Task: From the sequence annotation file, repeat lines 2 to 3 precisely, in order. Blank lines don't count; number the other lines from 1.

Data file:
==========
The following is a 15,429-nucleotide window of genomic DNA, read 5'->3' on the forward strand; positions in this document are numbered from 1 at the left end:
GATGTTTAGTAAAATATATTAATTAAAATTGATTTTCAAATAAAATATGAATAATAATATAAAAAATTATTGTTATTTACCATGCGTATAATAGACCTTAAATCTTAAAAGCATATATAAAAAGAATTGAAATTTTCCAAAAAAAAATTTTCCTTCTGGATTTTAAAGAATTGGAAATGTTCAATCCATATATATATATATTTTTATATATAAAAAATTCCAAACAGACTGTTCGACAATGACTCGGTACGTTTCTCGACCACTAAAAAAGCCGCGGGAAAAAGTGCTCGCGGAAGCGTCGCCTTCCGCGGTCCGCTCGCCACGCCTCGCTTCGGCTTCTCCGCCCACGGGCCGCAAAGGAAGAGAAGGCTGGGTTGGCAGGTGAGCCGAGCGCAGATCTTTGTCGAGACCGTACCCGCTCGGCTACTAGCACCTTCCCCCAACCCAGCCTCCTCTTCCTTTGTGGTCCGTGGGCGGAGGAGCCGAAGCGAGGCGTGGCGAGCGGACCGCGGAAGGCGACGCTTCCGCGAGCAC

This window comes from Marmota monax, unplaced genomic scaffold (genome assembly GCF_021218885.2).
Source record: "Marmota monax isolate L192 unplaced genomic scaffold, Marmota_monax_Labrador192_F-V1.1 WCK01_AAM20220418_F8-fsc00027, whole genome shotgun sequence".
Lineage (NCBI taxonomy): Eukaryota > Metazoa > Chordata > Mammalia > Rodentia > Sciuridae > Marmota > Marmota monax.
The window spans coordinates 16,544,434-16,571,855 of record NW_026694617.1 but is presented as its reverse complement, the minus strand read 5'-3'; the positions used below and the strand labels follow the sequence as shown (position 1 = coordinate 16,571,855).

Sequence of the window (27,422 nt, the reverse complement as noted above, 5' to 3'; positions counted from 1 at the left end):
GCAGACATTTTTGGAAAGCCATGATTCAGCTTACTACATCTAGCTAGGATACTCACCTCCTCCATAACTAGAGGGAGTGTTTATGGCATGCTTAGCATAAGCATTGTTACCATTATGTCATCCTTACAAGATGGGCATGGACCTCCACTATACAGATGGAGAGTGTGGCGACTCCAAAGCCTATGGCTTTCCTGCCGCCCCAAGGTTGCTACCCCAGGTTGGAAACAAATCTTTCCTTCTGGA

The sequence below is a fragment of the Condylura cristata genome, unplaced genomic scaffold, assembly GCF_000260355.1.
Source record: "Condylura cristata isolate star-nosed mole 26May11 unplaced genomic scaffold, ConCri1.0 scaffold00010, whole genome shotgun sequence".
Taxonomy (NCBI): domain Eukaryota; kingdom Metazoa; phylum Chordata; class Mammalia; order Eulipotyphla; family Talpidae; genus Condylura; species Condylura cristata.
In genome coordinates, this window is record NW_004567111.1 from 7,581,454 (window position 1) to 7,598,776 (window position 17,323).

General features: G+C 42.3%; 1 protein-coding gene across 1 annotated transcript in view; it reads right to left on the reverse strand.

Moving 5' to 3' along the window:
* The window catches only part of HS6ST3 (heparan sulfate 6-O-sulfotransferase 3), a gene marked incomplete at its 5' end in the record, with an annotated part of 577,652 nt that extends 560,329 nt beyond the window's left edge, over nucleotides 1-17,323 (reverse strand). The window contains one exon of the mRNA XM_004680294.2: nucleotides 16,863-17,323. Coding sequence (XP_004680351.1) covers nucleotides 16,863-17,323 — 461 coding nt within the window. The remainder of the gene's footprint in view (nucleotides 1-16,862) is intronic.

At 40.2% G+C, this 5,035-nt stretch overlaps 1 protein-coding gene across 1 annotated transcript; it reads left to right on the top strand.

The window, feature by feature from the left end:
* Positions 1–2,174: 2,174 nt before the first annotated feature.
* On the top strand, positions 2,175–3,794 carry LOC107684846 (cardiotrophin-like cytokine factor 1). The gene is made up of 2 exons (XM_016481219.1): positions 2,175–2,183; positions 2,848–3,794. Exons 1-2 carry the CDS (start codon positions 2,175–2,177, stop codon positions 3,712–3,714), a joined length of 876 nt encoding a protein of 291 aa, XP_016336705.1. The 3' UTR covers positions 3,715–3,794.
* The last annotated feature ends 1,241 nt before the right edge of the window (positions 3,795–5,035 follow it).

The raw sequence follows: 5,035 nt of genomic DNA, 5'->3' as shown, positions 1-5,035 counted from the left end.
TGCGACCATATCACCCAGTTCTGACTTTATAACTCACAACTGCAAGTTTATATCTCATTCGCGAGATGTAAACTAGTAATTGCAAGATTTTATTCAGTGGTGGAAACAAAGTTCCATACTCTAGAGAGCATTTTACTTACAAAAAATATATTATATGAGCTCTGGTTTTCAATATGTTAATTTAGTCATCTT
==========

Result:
GATGTTTAGTAAAATATATTAATTAAAATTGATTTTCAAATAAAATATGAATAATAATATAAAAAATTATTGTTATTTACCATGCGTATAATAGACCTTAAATCTTAAAAGCATATATAAAAAGAATTGAAATTTTCCAAAAAAAAATTTTCCTTCTGGATTTTAAAGAATTGGAAATGTTCAATCCATATATATATATATTTTTATATATAAAAAATTCCAAACAGACTGTTCGACAATGACTCGGTACGTTTCTCGACCACTAAAAAAGCCGCGGGAAAAAGTGCTCGCGGAAGCGTCGCCTTCCGCGGTCCGCTCGCCACGCCTCGCTTCGGCTTCTCCGCCCACGGGCCGCAAAGGAAGAGAAGGCTGGGTTGGCAGGTGAGCCGAGCGCAGATCTTTGTCGAGACCGTACCCGCTCGGCTACTAGCACCTTCCCCCAACCCAGCCTCCTCTTCCTTTGTGGTCCGTGGGCGGAGGAGCCGAAGCGAGGCGTGGCGAGCGGACCGCGGAAGGCGACGCTTCCGCGAGCAC

This window comes from Marmota monax, unplaced genomic scaffold (genome assembly GCF_021218885.2).